Fifth: While I agree, better optimization will be required of merchants in order to compete well on Froogle, there's no reason why affiliate sites can't compete well in the fray, too. After all, your better affiliates are old hands at optimization. I'll take that challenge on any day. I've been competing with merchants for a long time. So, what's new?
Now, granted, I could be naive and have missed some pronouncement by Google that affiliate sites are toast. I haven't seen such a pronouncement except from those wishing their demise.
[edited by: Go60Guy at 2:18 am (utc) on Dec. 25, 2002]
| 1:58 am on Dec 25, 2002 (gmt 0)|
Go60Guy >> You need to seek multiple avenues of exposure
Truer words were never spoken. Just as the suppliers of products have learned this, so have their affiliates.
Affiliates bent on survival aren't about to lie down and die because they are banned from one marketing channel. Many affiliate marketers have outlived many search engines.
Collectively, the affiliate marketers are a large and powerful force. Someday, a wise search engine marketing guru will decide they're better off working with affiliate marketers than against them. Affiliate marketers could teach the search engines a thing or two about survival if the search engines would ever take their blinders off and listen.
| 2:17 am on Dec 25, 2002 (gmt 0)|
First let's try this:
This is off the "Information for Merchants" link that is at the bottom of the Froogle site.
"Froogle points users to sites where they can buy actual products from the merchants that sell them. Therefore, to be eligible to submit a feed, you must sell products via your website and ship them to the buyer. If you sell services or custom products that do not have fixed prices, use your website only to promote an offline business, or are an affiliate marketing site, your site content may be crawled by and included in Google's web search, but it will not be included in Froogle. Nor will Froogle accept a data feed under these conditions."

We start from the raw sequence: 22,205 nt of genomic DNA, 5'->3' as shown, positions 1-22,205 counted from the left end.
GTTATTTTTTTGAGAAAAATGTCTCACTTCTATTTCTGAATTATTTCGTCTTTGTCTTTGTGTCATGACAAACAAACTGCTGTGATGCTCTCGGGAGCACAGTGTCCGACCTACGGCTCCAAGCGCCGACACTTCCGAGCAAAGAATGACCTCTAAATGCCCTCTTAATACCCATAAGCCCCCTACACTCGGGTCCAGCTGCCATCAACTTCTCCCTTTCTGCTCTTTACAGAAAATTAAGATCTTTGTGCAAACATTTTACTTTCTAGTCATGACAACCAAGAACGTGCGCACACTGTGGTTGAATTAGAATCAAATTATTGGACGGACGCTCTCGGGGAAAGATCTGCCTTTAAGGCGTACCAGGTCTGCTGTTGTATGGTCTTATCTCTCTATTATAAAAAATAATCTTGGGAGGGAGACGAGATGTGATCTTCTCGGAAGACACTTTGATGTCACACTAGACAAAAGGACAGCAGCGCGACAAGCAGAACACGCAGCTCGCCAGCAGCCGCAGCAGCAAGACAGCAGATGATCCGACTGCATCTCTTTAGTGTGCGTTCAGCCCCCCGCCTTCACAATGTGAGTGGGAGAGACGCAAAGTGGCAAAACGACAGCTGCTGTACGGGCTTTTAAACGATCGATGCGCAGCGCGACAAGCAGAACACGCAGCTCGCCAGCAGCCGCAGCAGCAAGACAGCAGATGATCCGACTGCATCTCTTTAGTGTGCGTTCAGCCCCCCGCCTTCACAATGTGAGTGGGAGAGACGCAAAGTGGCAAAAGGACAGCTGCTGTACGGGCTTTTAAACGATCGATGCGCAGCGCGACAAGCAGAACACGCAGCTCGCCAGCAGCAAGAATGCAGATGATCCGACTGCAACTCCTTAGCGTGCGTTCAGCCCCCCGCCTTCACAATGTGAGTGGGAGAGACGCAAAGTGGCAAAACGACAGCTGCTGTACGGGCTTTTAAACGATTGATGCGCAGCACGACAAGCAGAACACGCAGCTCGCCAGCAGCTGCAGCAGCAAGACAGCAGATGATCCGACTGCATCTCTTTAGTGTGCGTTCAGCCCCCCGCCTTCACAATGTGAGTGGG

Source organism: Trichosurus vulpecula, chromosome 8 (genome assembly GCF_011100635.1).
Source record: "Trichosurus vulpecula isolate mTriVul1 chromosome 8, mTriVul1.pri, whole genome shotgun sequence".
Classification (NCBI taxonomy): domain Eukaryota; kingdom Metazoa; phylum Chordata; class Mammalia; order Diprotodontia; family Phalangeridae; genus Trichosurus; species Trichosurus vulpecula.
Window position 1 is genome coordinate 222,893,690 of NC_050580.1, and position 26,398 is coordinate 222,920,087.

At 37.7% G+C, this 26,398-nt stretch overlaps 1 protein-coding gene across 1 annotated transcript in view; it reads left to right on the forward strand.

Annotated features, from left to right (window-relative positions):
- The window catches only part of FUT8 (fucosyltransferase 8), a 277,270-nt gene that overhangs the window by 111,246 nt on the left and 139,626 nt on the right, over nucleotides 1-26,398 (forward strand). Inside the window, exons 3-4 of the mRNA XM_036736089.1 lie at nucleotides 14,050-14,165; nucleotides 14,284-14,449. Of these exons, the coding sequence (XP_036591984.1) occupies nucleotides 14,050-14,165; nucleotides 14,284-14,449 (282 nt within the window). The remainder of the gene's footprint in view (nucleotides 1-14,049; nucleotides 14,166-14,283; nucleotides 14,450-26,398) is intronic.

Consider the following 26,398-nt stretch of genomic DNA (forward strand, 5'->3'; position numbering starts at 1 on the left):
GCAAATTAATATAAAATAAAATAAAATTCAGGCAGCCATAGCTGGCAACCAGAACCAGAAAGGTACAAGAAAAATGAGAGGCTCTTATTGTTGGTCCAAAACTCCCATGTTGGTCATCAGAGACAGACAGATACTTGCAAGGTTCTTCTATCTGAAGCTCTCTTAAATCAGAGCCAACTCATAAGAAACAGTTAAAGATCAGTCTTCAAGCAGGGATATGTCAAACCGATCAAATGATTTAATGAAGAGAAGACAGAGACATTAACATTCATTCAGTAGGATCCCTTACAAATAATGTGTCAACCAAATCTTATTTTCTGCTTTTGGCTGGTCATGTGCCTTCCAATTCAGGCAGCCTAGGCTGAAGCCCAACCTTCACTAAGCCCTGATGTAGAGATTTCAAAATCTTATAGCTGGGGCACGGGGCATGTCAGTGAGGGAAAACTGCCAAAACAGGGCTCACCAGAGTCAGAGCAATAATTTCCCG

This seems to indicate that affiliate sites are not welcome.
Now, I agree on most of your points. However, Froogle is in beta, right now there are still affiliate sites in Froogle. I'd guess, based on the information above, that will change.
I'm not advocating "laying down to die" and I'm all for noy putting all eggs in a single basket. I'm simply pointing out that Google seems to trying to push affiliates out and that this could affect many, many small businesses that are currently relying on, in part, the Google index
| 2:30 am on Dec 25, 2002 (gmt 0)|
It's the merchants who could kill affiliates, but why would they? If CompanyA switches to use only Froogle to market its products and CompanyB uses Froogle along with other affiliates, then CompanyB has a competitive advantage.
| 2:36 am on Dec 25, 2002 (gmt 0)|
I was aware of that statement, but did not interpret it to mean that Google was going to war against affiliates. And, you may be right that affiliate sites will not be included in the final analysis, assuming Froogle gets out of beta in its present form.